"However, as one of the only, and definitely largest, lots in Germantown," Nefzger said over email. "The general public and even employees of neighboring businesses routinely parked in our lot."

He said they had signs telling people it was a private lot, but they were often ignored. Nefzger also said the firm tried to negotiate a plan with neighboring businesses to collectively monitor the lot but it fell through. 

Credit: Travis Breese
Signs show the transition from private parking to monitored public parking at Bahe Cook Cantley & Nefzger law firm.

The lot is now open to the public, if they pay, and is free to employees and clients of his law firm and an adjoining business through validation with PMC.

"Thus far, we are very pleased with PMC. Their terms are very straightforward and reasonable, they are very responsive with any questions," Nefzger said. "As for charges, we rely on PMC’s expertise and knowledge for that."

Parking confusion

PMC said it provides "all locations with validation signage, instructing the guest how to be a validated parker," but FOCUS found confusion among some business owners on how the process works.

A parking lot where that confusion is evident is the one behind Haraz Coffee House in the Highlands. There are QR code signs, signs reserving two spots for 15 trips to the post office, and signs saying "Parking for USPS, Epiphany and Haraz only."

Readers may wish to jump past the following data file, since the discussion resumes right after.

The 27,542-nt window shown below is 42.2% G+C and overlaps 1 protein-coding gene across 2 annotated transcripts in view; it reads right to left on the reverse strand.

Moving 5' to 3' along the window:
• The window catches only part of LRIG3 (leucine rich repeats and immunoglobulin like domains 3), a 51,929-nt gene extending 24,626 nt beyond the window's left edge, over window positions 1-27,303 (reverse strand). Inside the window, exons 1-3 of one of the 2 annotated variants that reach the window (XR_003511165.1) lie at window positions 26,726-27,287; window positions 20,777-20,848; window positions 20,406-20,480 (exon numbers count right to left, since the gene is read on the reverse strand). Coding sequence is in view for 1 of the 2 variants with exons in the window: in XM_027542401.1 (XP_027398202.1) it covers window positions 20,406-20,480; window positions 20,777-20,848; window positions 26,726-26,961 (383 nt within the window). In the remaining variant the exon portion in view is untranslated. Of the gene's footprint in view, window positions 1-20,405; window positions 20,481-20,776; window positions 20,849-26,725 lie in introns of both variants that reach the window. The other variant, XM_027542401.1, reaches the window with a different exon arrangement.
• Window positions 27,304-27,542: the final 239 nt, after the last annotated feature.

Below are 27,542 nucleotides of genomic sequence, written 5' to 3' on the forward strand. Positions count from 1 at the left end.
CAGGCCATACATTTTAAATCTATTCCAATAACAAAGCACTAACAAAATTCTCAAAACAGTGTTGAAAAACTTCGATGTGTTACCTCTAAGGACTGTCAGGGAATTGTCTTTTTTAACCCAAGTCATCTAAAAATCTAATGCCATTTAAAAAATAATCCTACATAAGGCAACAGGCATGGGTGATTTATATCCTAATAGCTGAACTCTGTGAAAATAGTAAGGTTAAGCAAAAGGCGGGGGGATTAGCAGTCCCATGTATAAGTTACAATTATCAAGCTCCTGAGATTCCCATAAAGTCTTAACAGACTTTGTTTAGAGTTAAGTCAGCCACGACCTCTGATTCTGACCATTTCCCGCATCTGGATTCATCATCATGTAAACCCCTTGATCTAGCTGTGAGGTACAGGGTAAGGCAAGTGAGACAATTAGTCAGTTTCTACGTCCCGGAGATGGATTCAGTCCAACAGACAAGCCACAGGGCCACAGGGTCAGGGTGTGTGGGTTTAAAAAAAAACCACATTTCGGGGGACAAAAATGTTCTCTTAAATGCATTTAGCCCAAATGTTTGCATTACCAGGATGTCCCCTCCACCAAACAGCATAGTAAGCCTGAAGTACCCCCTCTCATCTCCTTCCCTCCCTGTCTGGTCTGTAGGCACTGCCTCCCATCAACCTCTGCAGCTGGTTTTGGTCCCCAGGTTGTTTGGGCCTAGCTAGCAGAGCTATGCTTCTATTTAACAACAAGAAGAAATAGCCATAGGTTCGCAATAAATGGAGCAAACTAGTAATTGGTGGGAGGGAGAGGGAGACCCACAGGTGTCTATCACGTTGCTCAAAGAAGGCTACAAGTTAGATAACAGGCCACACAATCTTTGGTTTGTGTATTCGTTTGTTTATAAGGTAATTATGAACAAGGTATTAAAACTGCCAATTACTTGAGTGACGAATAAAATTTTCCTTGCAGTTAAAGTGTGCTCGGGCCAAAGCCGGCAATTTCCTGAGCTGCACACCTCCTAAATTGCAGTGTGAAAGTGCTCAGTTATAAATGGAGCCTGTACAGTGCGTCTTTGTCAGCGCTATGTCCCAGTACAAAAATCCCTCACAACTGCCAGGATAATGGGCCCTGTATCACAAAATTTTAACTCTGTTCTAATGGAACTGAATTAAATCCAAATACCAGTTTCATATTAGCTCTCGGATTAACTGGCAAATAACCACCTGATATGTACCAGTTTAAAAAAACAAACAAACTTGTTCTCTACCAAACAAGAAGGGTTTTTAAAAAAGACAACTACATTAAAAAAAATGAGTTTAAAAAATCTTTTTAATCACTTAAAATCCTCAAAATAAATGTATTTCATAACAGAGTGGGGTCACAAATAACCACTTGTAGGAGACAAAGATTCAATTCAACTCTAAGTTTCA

There are no signs telling customers how to get their first hour free. Amer "AJ" Almassudi, owner of both Haraz locations, said everything should have been more clearly defined.

"It should have been more direct, like how the process works and relaying the pricing of the parking space," Almassudi said.

The correct way to get the first hour free is to go into Haraz and scan their QR code on the counter. If you pay outside first and then scan the inside code, it will only add a third hour to your time. There are no signs explaining that.

Credit: Travis Breese
This is what parkers would see if they pay outside first at 1525 Highland Ave., and then scan the inside QR code and enter their plate info.